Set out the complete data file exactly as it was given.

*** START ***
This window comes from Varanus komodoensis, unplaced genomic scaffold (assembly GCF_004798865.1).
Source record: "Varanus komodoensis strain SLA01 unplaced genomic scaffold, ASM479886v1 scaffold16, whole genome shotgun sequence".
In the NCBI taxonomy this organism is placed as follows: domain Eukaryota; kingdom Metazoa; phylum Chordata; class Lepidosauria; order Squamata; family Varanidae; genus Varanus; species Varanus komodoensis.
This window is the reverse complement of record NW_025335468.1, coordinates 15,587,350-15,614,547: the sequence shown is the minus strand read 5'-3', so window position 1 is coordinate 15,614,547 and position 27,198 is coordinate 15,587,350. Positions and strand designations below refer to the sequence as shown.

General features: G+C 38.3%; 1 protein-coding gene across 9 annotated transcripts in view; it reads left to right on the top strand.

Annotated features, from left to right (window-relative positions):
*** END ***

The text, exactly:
This window comes from Varanus komodoensis, unplaced genomic scaffold (assembly GCF_004798865.1).
Source record: "Varanus komodoensis strain SLA01 unplaced genomic scaffold, ASM479886v1 scaffold16, whole genome shotgun sequence".
In the NCBI taxonomy this organism is placed as follows: domain Eukaryota; kingdom Metazoa; phylum Chordata; class Lepidosauria; order Squamata; family Varanidae; genus Varanus; species Varanus komodoensis.
This window is the reverse complement of record NW_025335468.1, coordinates 15,587,350-15,614,547: the sequence shown is the minus strand read 5'-3', so window position 1 is coordinate 15,614,547 and position 27,198 is coordinate 15,587,350. Positions and strand designations below refer to the sequence as shown.

General features: G+C 38.3%; 1 protein-coding gene across 9 annotated transcripts in view; it reads left to right on the top strand.

Annotated features, from left to right (window-relative positions):